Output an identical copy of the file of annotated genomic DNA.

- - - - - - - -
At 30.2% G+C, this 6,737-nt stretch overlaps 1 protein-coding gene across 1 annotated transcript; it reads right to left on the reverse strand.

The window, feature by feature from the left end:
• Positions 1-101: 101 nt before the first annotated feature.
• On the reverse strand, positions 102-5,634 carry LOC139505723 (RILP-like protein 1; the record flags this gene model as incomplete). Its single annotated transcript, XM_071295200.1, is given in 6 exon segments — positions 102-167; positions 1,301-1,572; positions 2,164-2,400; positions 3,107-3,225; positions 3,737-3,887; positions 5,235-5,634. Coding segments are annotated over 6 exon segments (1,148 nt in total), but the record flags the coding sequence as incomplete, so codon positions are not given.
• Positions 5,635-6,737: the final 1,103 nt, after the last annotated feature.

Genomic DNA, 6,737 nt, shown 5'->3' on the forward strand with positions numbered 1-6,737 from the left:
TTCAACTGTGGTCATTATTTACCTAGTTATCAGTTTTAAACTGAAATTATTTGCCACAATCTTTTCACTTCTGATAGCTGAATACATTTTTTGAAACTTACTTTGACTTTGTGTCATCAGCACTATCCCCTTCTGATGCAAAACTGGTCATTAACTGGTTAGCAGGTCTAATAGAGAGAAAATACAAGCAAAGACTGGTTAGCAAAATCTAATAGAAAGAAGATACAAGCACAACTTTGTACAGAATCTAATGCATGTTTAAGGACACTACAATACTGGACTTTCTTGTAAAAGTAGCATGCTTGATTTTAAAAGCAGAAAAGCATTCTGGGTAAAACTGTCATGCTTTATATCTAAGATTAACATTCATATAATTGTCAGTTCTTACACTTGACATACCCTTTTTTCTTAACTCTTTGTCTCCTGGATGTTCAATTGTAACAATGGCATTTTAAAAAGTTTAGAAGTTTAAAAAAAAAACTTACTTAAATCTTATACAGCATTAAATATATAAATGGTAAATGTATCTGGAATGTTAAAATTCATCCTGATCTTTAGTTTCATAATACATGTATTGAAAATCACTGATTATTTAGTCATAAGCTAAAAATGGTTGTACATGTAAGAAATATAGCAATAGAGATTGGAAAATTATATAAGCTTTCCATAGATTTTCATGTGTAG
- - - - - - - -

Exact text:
At 30.2% G+C, this 6,737-nt stretch overlaps 1 protein-coding gene across 1 annotated transcript; it reads right to left on the reverse strand.

The window, feature by feature from the left end:
• Positions 1-101: 101 nt before the first annotated feature.
• On the reverse strand, positions 102-5,634 carry LOC139505723 (RILP-like protein 1; the record flags this gene model as incomplete). Its single annotated transcript, XM_071295200.1, is given in 6 exon segments — positions 102-167; positions 1,301-1,572; positions 2,164-2,400; positions 3,107-3,225; positions 3,737-3,887; positions 5,235-5,634. Coding segments are annotated over 6 exon segments (1,148 nt in total), but the record flags the coding sequence as incomplete, so codon positions are not given.
• Positions 5,635-6,737: the final 1,103 nt, after the last annotated feature.

Genomic DNA, 6,737 nt, shown 5'->3' on the forward strand with positions numbered 1-6,737 from the left:
TTCAACTGTGGTCATTATTTACCTAGTTATCAGTTTTAAACTGAAATTATTTGCCACAATCTTTTCACTTCTGATAGCTGAATACATTTTTTGAAACTTACTTTGACTTTGTGTCATCAGCACTATCCCCTTCTGATGCAAAACTGGTCATTAACTGGTTAGCAGGTCTAATAGAGAGAAAATACAAGCAAAGACTGGTTAGCAAAATCTAATAGAAAGAAGATACAAGCACAACTTTGTACAGAATCTAATGCATGTTTAAGGACACTACAATACTGGACTTTCTTGTAAAAGTAGCATGCTTGATTTTAAAAGCAGAAAAGCATTCTGGGTAAAACTGTCATGCTTTATATCTAAGATTAACATTCATATAATTGTCAGTTCTTACACTTGACATACCCTTTTTTCTTAACTCTTTGTCTCCTGGATGTTCAATTGTAACAATGGCATTTTAAAAAGTTTAGAAGTTTAAAAAAAAAACTTACTTAAATCTTATACAGCATTAAATATATAAATGGTAAATGTATCTGGAATGTTAAAATTCATCCTGATCTTTAGTTTCATAATACATGTATTGAAAATCACTGATTATTTAGTCATAAGCTAAAAATGGTTGTACATGTAAGAAATATAGCAATAGAGATTGGAAAATTATATAAGCTTTCCATAGATTTTCATGTGTAG